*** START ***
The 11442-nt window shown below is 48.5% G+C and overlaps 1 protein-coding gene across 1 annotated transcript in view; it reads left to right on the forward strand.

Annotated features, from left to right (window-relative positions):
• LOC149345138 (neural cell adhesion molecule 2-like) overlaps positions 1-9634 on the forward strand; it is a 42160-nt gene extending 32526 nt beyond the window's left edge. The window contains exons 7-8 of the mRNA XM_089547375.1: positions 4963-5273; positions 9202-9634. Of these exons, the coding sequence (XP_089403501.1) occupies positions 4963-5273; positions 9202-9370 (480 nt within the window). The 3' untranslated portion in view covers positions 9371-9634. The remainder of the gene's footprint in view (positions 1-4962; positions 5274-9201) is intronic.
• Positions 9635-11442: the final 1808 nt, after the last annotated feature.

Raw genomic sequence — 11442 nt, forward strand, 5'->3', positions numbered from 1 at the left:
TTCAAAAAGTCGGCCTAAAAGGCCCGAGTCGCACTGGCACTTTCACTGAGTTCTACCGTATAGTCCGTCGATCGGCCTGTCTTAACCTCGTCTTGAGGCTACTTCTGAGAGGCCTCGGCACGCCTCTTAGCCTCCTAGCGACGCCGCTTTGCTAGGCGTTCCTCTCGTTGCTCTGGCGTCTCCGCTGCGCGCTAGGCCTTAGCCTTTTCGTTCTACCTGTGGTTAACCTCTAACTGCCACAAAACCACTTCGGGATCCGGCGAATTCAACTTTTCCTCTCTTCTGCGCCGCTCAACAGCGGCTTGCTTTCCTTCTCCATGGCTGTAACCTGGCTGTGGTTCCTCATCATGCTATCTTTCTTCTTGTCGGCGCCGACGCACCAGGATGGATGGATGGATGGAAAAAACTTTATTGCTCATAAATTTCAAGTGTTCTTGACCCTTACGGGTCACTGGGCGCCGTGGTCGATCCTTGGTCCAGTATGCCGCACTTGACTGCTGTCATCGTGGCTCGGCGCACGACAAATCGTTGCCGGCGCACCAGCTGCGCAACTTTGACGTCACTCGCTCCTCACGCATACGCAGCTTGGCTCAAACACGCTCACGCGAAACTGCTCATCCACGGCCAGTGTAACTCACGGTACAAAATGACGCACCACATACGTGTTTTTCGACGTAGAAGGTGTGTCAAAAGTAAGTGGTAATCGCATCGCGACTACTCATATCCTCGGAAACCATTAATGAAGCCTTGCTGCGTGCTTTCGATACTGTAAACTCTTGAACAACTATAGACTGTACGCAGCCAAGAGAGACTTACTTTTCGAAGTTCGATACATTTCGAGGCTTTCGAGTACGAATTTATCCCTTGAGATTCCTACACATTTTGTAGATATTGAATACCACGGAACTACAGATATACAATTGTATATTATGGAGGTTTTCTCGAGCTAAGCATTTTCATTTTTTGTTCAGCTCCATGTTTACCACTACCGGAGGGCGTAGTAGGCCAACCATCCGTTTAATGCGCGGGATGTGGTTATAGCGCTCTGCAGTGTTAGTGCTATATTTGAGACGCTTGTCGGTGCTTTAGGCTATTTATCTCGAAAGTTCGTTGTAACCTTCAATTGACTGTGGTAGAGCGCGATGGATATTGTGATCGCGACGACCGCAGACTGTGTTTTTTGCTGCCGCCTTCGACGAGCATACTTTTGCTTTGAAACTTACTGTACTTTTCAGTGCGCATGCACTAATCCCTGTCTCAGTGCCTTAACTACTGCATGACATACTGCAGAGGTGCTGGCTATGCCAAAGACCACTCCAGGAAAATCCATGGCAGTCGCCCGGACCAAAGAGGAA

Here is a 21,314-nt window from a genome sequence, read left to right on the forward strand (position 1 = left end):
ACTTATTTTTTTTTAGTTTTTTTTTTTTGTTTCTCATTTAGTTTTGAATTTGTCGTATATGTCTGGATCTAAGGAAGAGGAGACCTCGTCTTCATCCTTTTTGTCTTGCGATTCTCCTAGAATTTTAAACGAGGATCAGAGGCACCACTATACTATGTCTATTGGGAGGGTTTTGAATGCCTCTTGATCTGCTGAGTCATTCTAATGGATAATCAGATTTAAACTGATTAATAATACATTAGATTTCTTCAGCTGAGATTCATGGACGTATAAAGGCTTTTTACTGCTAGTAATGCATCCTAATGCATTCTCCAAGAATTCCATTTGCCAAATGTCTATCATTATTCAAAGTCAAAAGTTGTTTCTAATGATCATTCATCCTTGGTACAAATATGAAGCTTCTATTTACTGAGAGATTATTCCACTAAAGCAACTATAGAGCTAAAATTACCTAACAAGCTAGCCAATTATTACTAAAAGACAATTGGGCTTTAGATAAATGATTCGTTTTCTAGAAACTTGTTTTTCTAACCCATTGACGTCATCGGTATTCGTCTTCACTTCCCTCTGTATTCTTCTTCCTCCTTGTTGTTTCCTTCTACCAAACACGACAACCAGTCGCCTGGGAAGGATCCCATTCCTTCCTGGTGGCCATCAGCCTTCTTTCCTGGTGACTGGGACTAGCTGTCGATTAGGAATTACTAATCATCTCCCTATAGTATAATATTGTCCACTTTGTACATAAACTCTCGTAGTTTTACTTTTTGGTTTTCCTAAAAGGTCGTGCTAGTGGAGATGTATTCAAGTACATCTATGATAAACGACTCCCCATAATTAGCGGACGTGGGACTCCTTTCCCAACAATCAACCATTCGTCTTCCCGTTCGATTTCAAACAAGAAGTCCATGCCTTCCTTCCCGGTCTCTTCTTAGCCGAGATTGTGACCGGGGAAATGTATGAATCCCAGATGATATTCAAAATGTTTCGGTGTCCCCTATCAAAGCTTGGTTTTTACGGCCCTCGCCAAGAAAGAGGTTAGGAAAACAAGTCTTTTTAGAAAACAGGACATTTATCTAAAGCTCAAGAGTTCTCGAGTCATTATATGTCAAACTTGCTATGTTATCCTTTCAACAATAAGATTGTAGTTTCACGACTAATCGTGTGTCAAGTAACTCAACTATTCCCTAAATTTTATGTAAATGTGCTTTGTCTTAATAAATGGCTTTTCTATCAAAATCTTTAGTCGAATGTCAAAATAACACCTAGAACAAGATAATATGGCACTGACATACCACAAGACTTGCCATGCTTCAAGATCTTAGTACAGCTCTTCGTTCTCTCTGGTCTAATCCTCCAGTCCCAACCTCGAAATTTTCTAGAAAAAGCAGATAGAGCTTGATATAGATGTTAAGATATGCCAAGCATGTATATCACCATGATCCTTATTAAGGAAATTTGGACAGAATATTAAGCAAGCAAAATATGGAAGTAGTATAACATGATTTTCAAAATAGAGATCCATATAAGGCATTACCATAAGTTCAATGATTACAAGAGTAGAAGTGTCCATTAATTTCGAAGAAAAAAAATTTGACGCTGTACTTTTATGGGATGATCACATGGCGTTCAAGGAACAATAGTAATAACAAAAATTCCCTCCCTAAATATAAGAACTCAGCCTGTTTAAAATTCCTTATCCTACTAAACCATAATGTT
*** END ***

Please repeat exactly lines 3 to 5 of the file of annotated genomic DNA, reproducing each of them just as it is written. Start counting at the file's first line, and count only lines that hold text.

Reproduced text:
• LOC149345138 (neural cell adhesion molecule 2-like) overlaps positions 1-9634 on the forward strand; it is a 42160-nt gene extending 32526 nt beyond the window's left edge. The window contains exons 7-8 of the mRNA XM_089547375.1: positions 4963-5273; positions 9202-9634. Of these exons, the coding sequence (XP_089403501.1) occupies positions 4963-5273; positions 9202-9370 (480 nt within the window). The 3' untranslated portion in view covers positions 9371-9634. The remainder of the gene's footprint in view (positions 1-4962; positions 5274-9201) is intronic.
• Positions 9635-11442: the final 1808 nt, after the last annotated feature.

Raw genomic sequence — 11442 nt, forward strand, 5'->3', positions numbered from 1 at the left: